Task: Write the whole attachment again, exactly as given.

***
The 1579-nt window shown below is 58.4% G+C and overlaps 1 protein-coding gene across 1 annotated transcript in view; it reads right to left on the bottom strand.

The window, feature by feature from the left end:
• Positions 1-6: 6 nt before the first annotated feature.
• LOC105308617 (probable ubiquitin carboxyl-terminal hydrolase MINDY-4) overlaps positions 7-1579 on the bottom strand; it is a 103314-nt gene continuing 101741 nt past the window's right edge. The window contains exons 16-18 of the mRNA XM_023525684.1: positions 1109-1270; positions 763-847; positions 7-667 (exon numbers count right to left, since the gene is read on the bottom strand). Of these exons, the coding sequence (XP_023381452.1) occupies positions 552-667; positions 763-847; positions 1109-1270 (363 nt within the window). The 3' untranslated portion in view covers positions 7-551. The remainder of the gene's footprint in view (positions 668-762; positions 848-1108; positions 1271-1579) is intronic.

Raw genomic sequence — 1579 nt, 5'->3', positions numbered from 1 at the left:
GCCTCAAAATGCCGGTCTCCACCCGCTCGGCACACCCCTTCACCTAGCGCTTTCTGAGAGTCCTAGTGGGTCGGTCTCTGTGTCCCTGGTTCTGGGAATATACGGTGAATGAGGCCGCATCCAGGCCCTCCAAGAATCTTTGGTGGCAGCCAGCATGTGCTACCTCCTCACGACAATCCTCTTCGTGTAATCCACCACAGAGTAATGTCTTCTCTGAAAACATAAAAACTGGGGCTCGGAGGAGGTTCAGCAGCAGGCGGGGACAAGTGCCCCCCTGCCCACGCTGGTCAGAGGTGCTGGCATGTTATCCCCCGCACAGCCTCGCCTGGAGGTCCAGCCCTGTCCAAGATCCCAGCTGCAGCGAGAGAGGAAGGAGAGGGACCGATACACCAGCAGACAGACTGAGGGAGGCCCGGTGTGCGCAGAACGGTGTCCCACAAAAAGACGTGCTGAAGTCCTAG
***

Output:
The 1579-nt window shown below is 58.4% G+C and overlaps 1 protein-coding gene across 1 annotated transcript in view; it reads right to left on the bottom strand.

The window, feature by feature from the left end:
• Positions 1-6: 6 nt before the first annotated feature.
• LOC105308617 (probable ubiquitin carboxyl-terminal hydrolase MINDY-4) overlaps positions 7-1579 on the bottom strand; it is a 103314-nt gene continuing 101741 nt past the window's right edge. The window contains exons 16-18 of the mRNA XM_023525684.1: positions 1109-1270; positions 763-847; positions 7-667 (exon numbers count right to left, since the gene is read on the bottom strand). Of these exons, the coding sequence (XP_023381452.1) occupies positions 552-667; positions 763-847; positions 1109-1270 (363 nt within the window). The 3' untranslated portion in view covers positions 7-551. The remainder of the gene's footprint in view (positions 668-762; positions 848-1108; positions 1271-1579) is intronic.

Raw genomic sequence — 1579 nt, 5'->3', positions numbered from 1 at the left:
GCCTCAAAATGCCGGTCTCCACCCGCTCGGCACACCCCTTCACCTAGCGCTTTCTGAGAGTCCTAGTGGGTCGGTCTCTGTGTCCCTGGTTCTGGGAATATACGGTGAATGAGGCCGCATCCAGGCCCTCCAAGAATCTTTGGTGGCAGCCAGCATGTGCTACCTCCTCACGACAATCCTCTTCGTGTAATCCACCACAGAGTAATGTCTTCTCTGAAAACATAAAAACTGGGGCTCGGAGGAGGTTCAGCAGCAGGCGGGGACAAGTGCCCCCCTGCCCACGCTGGTCAGAGGTGCTGGCATGTTATCCCCCGCACAGCCTCGCCTGGAGGTCCAGCCCTGTCCAAGATCCCAGCTGCAGCGAGAGAGGAAGGAGAGGGACCGATACACCAGCAGACAGACTGAGGGAGGCCCGGTGTGCGCAGAACGGTGTCCCACAAAAAGACGTGCTGAAGTCCTAG